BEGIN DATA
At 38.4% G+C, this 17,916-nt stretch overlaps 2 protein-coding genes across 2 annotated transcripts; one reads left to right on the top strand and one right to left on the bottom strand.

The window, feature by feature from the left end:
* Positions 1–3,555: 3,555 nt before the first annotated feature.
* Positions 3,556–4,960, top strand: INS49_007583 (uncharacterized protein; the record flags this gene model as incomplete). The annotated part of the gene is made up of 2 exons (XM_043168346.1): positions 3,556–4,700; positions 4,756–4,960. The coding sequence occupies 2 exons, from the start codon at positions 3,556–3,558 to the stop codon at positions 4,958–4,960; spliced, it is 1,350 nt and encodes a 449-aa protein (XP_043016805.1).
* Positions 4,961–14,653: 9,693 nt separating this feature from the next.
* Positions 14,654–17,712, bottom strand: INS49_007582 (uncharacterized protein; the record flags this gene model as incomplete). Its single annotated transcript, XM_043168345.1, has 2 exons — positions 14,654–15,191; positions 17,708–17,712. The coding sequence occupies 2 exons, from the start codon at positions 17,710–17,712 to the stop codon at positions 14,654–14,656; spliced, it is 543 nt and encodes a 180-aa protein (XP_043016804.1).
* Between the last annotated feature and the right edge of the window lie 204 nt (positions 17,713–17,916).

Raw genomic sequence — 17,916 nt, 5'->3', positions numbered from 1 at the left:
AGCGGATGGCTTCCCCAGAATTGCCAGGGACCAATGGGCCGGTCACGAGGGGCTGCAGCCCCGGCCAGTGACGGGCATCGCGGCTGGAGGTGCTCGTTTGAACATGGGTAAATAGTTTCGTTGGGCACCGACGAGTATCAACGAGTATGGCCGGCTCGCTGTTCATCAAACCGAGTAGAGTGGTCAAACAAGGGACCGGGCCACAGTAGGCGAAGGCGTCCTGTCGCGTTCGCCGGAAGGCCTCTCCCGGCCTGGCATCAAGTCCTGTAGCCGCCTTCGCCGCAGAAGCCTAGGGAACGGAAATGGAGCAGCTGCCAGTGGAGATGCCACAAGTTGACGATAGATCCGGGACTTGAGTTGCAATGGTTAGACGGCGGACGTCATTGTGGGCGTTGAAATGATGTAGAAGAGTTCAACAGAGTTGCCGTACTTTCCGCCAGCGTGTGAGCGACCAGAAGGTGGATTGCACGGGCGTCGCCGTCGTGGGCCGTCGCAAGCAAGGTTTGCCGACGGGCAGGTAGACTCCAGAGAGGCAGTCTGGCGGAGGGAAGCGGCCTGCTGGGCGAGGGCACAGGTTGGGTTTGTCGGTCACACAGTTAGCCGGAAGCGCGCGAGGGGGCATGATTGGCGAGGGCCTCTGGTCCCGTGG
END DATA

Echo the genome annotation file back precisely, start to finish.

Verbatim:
At 38.4% G+C, this 17,916-nt stretch overlaps 2 protein-coding genes across 2 annotated transcripts; one reads left to right on the top strand and one right to left on the bottom strand.

The window, feature by feature from the left end:
* Positions 1–3,555: 3,555 nt before the first annotated feature.
* Positions 3,556–4,960, top strand: INS49_007583 (uncharacterized protein; the record flags this gene model as incomplete). The annotated part of the gene is made up of 2 exons (XM_043168346.1): positions 3,556–4,700; positions 4,756–4,960. The coding sequence occupies 2 exons, from the start codon at positions 3,556–3,558 to the stop codon at positions 4,958–4,960; spliced, it is 1,350 nt and encodes a 449-aa protein (XP_043016805.1).
* Positions 4,961–14,653: 9,693 nt separating this feature from the next.
* Positions 14,654–17,712, bottom strand: INS49_007582 (uncharacterized protein; the record flags this gene model as incomplete). Its single annotated transcript, XM_043168345.1, has 2 exons — positions 14,654–15,191; positions 17,708–17,712. The coding sequence occupies 2 exons, from the start codon at positions 17,710–17,712 to the stop codon at positions 14,654–14,656; spliced, it is 543 nt and encodes a 180-aa protein (XP_043016804.1).
* Between the last annotated feature and the right edge of the window lie 204 nt (positions 17,713–17,916).

Raw genomic sequence — 17,916 nt, 5'->3', positions numbered from 1 at the left:
AGCGGATGGCTTCCCCAGAATTGCCAGGGACCAATGGGCCGGTCACGAGGGGCTGCAGCCCCGGCCAGTGACGGGCATCGCGGCTGGAGGTGCTCGTTTGAACATGGGTAAATAGTTTCGTTGGGCACCGACGAGTATCAACGAGTATGGCCGGCTCGCTGTTCATCAAACCGAGTAGAGTGGTCAAACAAGGGACCGGGCCACAGTAGGCGAAGGCGTCCTGTCGCGTTCGCCGGAAGGCCTCTCCCGGCCTGGCATCAAGTCCTGTAGCCGCCTTCGCCGCAGAAGCCTAGGGAACGGAAATGGAGCAGCTGCCAGTGGAGATGCCACAAGTTGACGATAGATCCGGGACTTGAGTTGCAATGGTTAGACGGCGGACGTCATTGTGGGCGTTGAAATGATGTAGAAGAGTTCAACAGAGTTGCCGTACTTTCCGCCAGCGTGTGAGCGACCAGAAGGTGGATTGCACGGGCGTCGCCGTCGTGGGCCGTCGCAAGCAAGGTTTGCCGACGGGCAGGTAGACTCCAGAGAGGCAGTCTGGCGGAGGGAAGCGGCCTGCTGGGCGAGGGCACAGGTTGGGTTTGTCGGTCACACAGTTAGCCGGAAGCGCGCGAGGGGGCATGATTGGCGAGGGCCTCTGGTCCCGTGG